Supporting Information

Figure S1.

Resistance to killing by human serum of (A) Salmonella Typhimurium ST4/74, S. Typhimurium ST4/74 ΔyehUT and S. Typhimurium ∆yehUT::cat :: yehUT::aph, and (B) S. Typhi BRD 948, S. Typhi ΔyehUT and S. Typhi ∆yehUT ::cat pWKS30::yehUT::aph.

Deletion of yehUT had no detectable impact on the resistance to antibody-mediated, complement dependent killing of either S. Typhimurium (A) or S. Typhi (B) (p>0.05 for all time points). Complementation of the yehUT locus for both S. Typhimurium and S. Typhi mutant derivatives also had no detectable effect on resistance to serum killing. Data for each line represent the mean of the results from 10 healthy adult donors done in triplicate. The initial concentration of bacteria in the assay is approximately 1x106 cfu/ml. Negative values show a decrease in the number of viable bacteria over time. Error bars represent SEM.

https://doi.org/10.1371/journal.pone.0084567.s001

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Figure S2.

Comparison of the ability of (A) S. Typhi BRD 948 and S. Typhi ΔyehUT, and (B) S. Typhimurium ST4/74 and S. Typhimurium ST4/74 ΔyehUT to invade HEp-2 cells.

For each isloate three experiments were conducted with bacteria grown by shaking in low salt LB for 6 hours at 37°C followed by inoculating 0.5mls of this culture into 45mls fresh low salt LB in a 50ml falcon tube. These samples were left to grow statically overnight at 37°C. Each column represents the mean and SEM of numbers of viable bacteria recovered from three separate wells. In (A) the data was normalized to S. Typhi BRD948 and the invasiveness of S. Typhi ΔyehUT was not obviously affected (p=0.38). In (B) the data was normalized to S. Typhimurium ST4/74 and the invasiveness of S. Typhimurium ΔyehUT was also not obviously affected (p=0.33).

https://doi.org/10.1371/journal.pone.0084567.s002

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Figure S3.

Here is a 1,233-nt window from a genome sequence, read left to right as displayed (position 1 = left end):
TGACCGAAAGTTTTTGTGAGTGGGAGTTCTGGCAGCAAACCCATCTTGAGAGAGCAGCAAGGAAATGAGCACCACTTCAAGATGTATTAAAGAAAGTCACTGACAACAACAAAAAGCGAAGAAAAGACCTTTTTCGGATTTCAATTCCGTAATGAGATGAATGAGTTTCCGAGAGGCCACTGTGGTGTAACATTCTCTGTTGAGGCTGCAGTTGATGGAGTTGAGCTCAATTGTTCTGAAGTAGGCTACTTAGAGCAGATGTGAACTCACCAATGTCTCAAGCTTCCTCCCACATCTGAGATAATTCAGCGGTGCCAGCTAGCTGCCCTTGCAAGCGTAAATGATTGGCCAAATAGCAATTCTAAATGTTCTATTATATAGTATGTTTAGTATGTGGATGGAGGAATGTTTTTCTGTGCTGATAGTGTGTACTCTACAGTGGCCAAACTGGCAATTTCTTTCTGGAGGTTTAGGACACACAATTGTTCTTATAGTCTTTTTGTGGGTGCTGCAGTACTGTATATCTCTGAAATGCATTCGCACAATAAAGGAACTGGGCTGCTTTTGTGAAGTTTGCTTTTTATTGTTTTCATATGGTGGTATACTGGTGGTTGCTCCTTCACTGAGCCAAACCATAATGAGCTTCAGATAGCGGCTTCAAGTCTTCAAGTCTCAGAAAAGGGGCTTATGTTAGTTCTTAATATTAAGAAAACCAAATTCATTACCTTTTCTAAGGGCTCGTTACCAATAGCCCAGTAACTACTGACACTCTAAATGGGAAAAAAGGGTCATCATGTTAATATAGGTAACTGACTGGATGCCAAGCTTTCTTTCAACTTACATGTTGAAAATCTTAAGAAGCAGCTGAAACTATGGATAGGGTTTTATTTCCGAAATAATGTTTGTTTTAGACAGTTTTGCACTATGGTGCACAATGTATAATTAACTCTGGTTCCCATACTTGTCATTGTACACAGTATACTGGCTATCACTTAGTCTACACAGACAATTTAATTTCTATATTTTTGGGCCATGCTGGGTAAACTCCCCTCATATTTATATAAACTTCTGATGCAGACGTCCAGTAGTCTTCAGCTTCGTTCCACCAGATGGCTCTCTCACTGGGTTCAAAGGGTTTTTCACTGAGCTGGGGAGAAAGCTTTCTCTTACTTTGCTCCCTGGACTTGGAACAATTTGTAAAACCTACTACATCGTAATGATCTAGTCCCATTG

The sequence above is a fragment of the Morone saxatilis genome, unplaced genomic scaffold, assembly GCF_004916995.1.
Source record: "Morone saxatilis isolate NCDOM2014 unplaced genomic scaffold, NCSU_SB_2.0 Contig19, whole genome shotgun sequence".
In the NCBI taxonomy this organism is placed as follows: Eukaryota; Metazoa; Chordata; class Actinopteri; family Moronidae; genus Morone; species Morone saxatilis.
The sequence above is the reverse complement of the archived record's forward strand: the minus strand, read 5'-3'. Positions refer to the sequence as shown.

Vi phage assays of S. Typhi BRD948 and S. Typhi ΔyehUT.

Plaque morphology and plaque counts (pfu/ml) were assessed after overnight Vi phage types II and VII infections of both S. Typhi BRD948 and S. Typhi BRD948 yehUT. There was no significant difference between S. Typhi and S. Typhi yehUT in terms of plaque morphology or counts for either Type II (p=0.41) or Type VII (p=0.66) phage infections.

https://doi.org/10.1371/journal.pone.0084567.s003

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Figure S4.

Mixed competitive inhibition mouse experiment of S. Typhimurium ST4/74 and S. Typhimurium ∆yehUT.

The competitive index (CI) ratio of output (∆yehUT mutant/S. Typhimurium ST4/74) / input (∆yehUT / S. Typhimurium ST4/74) was calculated for bacterial colony-forming units (CFU) in tissue from mesenteric lymph nodes (MLN), cecum, ileum, spleen and liver of five C57BL/6 mice orally inoculated with 108 CFU of S. Typhimurium ST4/74 and the ∆yehUT derivative of this parental isolate. This experiment was performed twice. Mean (central bars) and 95% confidence intervals (error bars) are shown. Results showed that there were no significant differences in bacterial counts between S. Typhimurium ST4/74 and S. Typhimurium ∆yehUT in the MLN (p= 0.5), cecum (p=0.91), ileum (p=0.50), spleen (p=0.04) and liver (p= 0.004).

https://doi.org/10.1371/journal.pone.0084567.s004

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Figure S5.

Cecal bacterial counts of S. Typhimurium ST4/74, S. Typhimurium ∆yehUT and S. Typhimurium ∆yehUT::cat :: yehUT::aph, in the streptomycin-pretreated colitis mouse experiment.

CFUs in tissue from cecum of five C57BL/6 mice pretreated with 50mg of streptomycin and then 24 hours later orally inoculated with 103 CFU of either (a) S. Typhimurium ST4/74, (b) S. Typhimurium ∆yehUT or (c) S. Typhimurium ∆yehUT::cat:: yehUT::aph. This experiment was performed three times. Mean (central bars) and SEM (error bars) are shown. The results showed that there were no significant differences between S. Typhimurium ST4/74 and the ∆yehUT derivative (p=0.16) and between ∆yehUT and ∆yehUT::cat:: yehUT::aph (p=0.62).

https://doi.org/10.1371/journal.pone.0084567.s005

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Figure S6.

Histopathological scoring of cecal segments of S. Typhimurium ST4/74, S. Typhimurium ∆yehUT and S. Typhimurium ∆yehUT::cat :: yehUT::aph in the streptomycin-pretreated colitis mouse experiment.